This picture, though not actually from my bike club, is how I've been spending a bunch of my time lately:
Bike Club is an after school program put on by Portland's Community Cycling Center, where low-income 9-12 year olds learn about bike safety and maintenance, get some bike riding confidence, and ultimately, upon graduation from the program, get to keep a donated bike, helmet, lock, and set of tools for their own use.
It's pretty fricken awesome. First of all, it hooks kids up with bikes--kids who generally wouldn't have access to functional bikes on their own. There's nothing like the freedom of a bicycle, and, if it's true that bikes are a form of social justice (which, clearly, they are;), we're doing a lot for these underserved kiddos. Secondly, it gives kids the skills to take care of their bikes, and a way to lock them so they can use them as viable transportation. It also gets them out exploring their own neighborhood by bicycle, learning to read maps and choose safe routes, learning about what's in their community, and otherwise seeing that it's feasible to get places on their own. They get the feeling of having earned something by their own hard work and learning. And, of course, it gets them outside and moving--always a good idea!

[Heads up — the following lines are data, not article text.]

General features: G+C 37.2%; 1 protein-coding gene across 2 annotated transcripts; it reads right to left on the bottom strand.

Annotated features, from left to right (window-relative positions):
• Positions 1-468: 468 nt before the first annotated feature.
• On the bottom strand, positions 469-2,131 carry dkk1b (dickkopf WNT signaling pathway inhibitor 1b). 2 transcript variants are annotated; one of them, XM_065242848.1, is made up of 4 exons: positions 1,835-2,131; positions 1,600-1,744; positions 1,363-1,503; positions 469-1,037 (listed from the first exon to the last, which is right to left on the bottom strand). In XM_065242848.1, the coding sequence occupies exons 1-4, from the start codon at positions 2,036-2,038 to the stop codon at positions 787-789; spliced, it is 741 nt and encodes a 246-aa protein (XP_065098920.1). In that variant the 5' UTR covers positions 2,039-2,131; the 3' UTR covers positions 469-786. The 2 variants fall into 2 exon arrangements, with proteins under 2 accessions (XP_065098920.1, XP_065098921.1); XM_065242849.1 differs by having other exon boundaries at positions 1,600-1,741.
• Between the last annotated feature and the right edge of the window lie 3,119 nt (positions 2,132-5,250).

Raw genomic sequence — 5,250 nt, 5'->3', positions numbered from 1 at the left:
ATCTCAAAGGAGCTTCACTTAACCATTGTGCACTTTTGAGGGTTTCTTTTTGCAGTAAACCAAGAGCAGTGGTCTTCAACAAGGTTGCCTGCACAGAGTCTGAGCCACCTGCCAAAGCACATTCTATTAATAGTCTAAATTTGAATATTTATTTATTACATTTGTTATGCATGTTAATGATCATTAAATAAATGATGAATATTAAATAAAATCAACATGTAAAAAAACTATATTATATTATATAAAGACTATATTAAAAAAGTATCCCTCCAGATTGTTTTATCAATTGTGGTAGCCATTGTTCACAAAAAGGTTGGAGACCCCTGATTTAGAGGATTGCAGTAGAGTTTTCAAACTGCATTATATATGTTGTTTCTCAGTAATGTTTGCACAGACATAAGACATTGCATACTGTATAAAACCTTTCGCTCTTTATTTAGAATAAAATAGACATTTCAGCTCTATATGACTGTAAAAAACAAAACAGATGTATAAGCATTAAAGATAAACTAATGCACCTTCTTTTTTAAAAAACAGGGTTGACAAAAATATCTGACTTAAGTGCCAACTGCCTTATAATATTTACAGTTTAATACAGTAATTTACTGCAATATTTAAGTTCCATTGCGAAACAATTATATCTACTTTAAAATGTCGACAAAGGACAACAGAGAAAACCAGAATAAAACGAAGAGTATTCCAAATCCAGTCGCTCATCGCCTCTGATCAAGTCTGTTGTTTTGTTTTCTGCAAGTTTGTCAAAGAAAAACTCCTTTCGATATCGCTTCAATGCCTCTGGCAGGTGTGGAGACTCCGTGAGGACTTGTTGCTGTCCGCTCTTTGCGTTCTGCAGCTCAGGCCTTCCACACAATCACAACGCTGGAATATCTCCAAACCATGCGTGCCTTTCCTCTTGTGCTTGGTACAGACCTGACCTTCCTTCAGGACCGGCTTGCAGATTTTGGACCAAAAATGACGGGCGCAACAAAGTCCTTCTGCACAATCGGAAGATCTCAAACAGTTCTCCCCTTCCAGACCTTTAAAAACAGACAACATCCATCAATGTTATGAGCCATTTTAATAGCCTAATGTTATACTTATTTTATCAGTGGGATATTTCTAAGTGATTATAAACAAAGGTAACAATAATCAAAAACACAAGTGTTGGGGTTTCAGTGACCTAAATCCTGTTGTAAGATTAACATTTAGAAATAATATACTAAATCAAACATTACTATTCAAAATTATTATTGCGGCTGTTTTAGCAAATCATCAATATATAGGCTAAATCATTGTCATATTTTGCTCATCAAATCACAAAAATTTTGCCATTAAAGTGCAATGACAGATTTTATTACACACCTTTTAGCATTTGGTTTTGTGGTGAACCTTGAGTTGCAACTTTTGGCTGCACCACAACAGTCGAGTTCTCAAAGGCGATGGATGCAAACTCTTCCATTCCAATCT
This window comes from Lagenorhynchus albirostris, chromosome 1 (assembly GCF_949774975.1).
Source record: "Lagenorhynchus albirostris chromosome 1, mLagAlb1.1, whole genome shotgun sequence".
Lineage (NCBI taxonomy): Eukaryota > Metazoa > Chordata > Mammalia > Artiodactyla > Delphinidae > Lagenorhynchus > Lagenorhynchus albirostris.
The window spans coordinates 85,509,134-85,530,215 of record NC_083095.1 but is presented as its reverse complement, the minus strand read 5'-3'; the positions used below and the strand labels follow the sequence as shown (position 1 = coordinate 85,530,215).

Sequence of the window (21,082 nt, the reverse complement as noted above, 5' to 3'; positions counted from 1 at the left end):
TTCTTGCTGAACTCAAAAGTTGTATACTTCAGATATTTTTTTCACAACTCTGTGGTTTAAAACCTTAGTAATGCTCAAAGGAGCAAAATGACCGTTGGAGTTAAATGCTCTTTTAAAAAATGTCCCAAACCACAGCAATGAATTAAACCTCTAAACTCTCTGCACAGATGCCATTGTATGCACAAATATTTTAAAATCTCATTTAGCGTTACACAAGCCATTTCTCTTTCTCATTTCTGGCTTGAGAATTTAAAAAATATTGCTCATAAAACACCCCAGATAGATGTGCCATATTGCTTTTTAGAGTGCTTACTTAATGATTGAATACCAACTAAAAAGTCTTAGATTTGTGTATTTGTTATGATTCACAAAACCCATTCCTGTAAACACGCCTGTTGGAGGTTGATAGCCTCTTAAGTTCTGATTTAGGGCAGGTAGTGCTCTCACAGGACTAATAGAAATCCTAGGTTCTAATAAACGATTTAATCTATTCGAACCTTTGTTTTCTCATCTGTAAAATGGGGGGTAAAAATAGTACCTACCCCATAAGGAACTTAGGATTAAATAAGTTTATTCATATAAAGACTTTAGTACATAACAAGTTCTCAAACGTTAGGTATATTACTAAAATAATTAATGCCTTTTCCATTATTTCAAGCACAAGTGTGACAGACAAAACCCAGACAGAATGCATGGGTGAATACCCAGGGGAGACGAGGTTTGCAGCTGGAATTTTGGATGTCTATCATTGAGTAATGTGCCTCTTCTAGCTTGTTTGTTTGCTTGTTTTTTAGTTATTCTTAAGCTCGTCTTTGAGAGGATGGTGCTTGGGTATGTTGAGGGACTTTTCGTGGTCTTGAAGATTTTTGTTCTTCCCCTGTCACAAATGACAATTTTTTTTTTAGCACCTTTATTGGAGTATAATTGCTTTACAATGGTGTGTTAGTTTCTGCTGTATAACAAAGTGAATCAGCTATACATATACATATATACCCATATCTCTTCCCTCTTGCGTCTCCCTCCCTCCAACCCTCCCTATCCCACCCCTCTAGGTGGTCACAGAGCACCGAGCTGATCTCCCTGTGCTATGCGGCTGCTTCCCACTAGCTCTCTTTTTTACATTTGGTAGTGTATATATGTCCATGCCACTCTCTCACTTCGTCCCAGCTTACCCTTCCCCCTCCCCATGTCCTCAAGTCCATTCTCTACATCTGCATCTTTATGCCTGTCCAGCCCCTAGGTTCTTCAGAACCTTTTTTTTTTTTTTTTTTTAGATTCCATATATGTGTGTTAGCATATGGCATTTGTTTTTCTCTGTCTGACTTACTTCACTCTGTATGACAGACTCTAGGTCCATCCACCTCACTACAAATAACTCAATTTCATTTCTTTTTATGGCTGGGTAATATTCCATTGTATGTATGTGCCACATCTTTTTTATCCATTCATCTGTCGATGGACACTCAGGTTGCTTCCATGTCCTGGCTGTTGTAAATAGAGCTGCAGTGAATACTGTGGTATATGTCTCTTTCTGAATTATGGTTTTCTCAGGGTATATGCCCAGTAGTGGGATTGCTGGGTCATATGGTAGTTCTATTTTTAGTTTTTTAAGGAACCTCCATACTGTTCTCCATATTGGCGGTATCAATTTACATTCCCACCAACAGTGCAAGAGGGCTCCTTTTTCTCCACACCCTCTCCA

On my end, it's pretty fricken awesome, too. It lets me teach, outside. I get to interact with kids, help them learn the tangible skills that contribute to their own freedom and experience of the world. I get to be a goofball, since that seems to go over really well with 4th and 5th graders (yesterday found me doing a pretty mean impression of a lava monster, grabbing their feet as they gleefully danced about the playground we'd biked to;). And it's hooked me up with a large cohort of other socially-conscious, kid-loving, bicycling Bike Club teachers.
I come home every day after Bike Club so excited about life. This is, by far, one of the best things I've ever volunteered for.